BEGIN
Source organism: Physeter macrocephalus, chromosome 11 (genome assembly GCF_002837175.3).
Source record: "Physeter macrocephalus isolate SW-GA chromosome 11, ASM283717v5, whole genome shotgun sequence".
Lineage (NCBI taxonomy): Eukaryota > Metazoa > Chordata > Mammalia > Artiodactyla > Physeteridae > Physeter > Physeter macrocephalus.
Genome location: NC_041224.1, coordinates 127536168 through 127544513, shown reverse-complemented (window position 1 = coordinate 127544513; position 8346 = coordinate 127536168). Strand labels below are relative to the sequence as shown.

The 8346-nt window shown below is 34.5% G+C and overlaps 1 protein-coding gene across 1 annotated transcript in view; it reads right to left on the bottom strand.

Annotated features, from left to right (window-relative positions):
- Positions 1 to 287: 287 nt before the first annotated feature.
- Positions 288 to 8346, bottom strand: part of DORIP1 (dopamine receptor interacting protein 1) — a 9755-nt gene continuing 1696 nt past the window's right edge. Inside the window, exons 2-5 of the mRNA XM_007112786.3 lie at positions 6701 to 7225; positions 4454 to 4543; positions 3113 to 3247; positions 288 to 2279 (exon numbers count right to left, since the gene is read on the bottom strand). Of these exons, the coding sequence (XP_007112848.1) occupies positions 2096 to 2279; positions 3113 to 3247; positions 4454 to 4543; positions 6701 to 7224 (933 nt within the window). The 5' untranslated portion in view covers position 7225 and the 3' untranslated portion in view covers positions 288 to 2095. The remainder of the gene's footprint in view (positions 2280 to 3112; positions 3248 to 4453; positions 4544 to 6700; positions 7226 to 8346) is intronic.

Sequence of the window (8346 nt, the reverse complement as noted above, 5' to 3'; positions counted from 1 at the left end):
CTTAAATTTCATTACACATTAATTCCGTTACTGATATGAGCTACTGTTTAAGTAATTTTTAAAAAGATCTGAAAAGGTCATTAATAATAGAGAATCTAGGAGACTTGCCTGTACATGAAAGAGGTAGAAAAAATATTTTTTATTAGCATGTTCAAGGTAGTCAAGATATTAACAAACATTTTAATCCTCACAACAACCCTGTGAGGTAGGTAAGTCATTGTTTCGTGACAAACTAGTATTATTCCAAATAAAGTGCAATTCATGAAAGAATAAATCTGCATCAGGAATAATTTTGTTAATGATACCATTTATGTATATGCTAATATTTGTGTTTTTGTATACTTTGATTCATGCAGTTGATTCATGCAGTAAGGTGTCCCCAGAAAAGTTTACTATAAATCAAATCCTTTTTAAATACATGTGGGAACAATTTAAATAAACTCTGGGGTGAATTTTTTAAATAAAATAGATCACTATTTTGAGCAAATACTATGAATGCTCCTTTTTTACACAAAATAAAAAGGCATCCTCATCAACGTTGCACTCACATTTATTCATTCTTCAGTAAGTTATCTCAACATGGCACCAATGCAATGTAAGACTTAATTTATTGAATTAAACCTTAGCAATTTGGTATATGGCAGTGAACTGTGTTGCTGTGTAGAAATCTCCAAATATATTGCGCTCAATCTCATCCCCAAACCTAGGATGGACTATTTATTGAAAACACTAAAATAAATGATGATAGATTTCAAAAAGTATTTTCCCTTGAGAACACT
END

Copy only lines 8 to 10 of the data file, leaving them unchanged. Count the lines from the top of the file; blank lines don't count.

- Positions 288 to 8346, bottom strand: part of DORIP1 (dopamine receptor interacting protein 1) — a 9755-nt gene continuing 1696 nt past the window's right edge. Inside the window, exons 2-5 of the mRNA XM_007112786.3 lie at positions 6701 to 7225; positions 4454 to 4543; positions 3113 to 3247; positions 288 to 2279 (exon numbers count right to left, since the gene is read on the bottom strand). Of these exons, the coding sequence (XP_007112848.1) occupies positions 2096 to 2279; positions 3113 to 3247; positions 4454 to 4543; positions 6701 to 7224 (933 nt within the window). The 5' untranslated portion in view covers position 7225 and the 3' untranslated portion in view covers positions 288 to 2095. The remainder of the gene's footprint in view (positions 2280 to 3112; positions 3248 to 4453; positions 4544 to 6700; positions 7226 to 8346) is intronic.

Sequence of the window (8346 nt, the reverse complement as noted above, 5' to 3'; positions counted from 1 at the left end):
CTTAAATTTCATTACACATTAATTCCGTTACTGATATGAGCTACTGTTTAAGTAATTTTTAAAAAGATCTGAAAAGGTCATTAATAATAGAGAATCTAGGAGACTTGCCTGTACATGAAAGAGGTAGAAAAAATATTTTTTATTAGCATGTTCAAGGTAGTCAAGATATTAACAAACATTTTAATCCTCACAACAACCCTGTGAGGTAGGTAAGTCATTGTTTCGTGACAAACTAGTATTATTCCAAATAAAGTGCAATTCATGAAAGAATAAATCTGCATCAGGAATAATTTTGTTAATGATACCATTTATGTATATGCTAATATTTGTGTTTTTGTATACTTTGATTCATGCAGTTGATTCATGCAGTAAGGTGTCCCCAGAAAAGTTTACTATAAATCAAATCCTTTTTAAATACATGTGGGAACAATTTAAATAAACTCTGGGGTGAATTTTTTAAATAAAATAGATCACTATTTTGAGCAAATACTATGAATGCTCCTTTTTTACACAAAATAAAAAGGCATCCTCATCAACGTTGCACTCACATTTATTCATTCTTCAGTAAGTTATCTCAACATGGCACCAATGCAATGTAAGACTTAATTTATTGAATTAAACCTTAGCAATTTGGTATATGGCAGTGAACTGTGTTGCTGTGTAGAAATCTCCAAATATATTGCGCTCAATCTCATCCCCAAACCTAGGATGGACTATTTATTGAAAACACTAAAATAAATGATGATAGATTTCAAAAAGTATTTTCCCTTGAGAACACT